Theatre of Philippi
© Region of Eastern Macedonia and Thrace
The theatre of Philippi is considered as one of the largest theatres in the Hellenistic Period (323 – 30 BC) and is comparable to similar theatres at Ephesus, Delos and Magnesia.
Both the oldest building of the theatre and the walls were constructed at the same period under the reign of Philip II of Macedon (386 – 336 BC). The remains of these structures include the circular orchestra and the retaining walls of the parodoi built in the Hippodamian system.
In Roman times, the theatre underwent various modifications in order to satisfy the special necessities arisen as a result of the population growth and the different spectacles that began to accommodate. The first rows of seats were removed and new rows were added on the upper section of the cavea. The orchestra was converted into an arena for the Roman wild beast fights; parapets were placed in front of the cavea to keep the audience safe from the wild beasts. The parodoi were roofed with vaults and a new stage was built with a double colonnade and niches for statues.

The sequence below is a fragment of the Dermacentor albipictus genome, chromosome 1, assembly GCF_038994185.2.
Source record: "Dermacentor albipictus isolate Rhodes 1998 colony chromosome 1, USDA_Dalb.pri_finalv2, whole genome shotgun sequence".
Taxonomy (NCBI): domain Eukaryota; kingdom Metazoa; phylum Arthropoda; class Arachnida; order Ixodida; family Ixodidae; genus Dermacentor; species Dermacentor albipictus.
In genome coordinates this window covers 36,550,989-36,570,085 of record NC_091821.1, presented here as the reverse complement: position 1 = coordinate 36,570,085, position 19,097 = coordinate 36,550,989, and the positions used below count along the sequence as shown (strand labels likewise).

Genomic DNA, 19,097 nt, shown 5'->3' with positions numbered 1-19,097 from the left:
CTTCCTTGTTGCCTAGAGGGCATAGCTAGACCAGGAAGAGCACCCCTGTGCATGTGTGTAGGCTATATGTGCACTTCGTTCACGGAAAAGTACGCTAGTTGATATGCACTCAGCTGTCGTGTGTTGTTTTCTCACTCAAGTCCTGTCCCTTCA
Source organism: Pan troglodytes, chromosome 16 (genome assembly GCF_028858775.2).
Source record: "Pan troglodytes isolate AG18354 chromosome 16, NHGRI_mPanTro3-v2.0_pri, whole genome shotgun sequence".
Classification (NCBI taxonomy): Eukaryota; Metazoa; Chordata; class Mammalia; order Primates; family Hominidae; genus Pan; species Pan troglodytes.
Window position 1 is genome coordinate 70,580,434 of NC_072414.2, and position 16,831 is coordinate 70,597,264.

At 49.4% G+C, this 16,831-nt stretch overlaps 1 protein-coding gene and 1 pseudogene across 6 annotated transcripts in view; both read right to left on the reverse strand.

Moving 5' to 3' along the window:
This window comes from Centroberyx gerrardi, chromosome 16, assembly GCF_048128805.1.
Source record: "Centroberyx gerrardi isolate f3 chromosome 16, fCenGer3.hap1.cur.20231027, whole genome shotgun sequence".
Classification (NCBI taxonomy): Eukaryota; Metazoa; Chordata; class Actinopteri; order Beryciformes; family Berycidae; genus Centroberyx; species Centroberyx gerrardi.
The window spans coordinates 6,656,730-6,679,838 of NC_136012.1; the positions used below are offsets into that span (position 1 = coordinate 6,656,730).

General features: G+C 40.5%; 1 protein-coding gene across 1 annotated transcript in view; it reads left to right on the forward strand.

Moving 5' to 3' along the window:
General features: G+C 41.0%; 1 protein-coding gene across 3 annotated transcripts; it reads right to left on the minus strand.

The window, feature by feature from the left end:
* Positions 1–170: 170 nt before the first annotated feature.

The proskenion was removed in the mid- 3rd century AD and a subterranean passage was constructed providing access for the beasts to the centre of the orchestra.
According to the excavation finds, the theatre of Philippi operated until the prevalence of the new religion, when it was finally abandoned.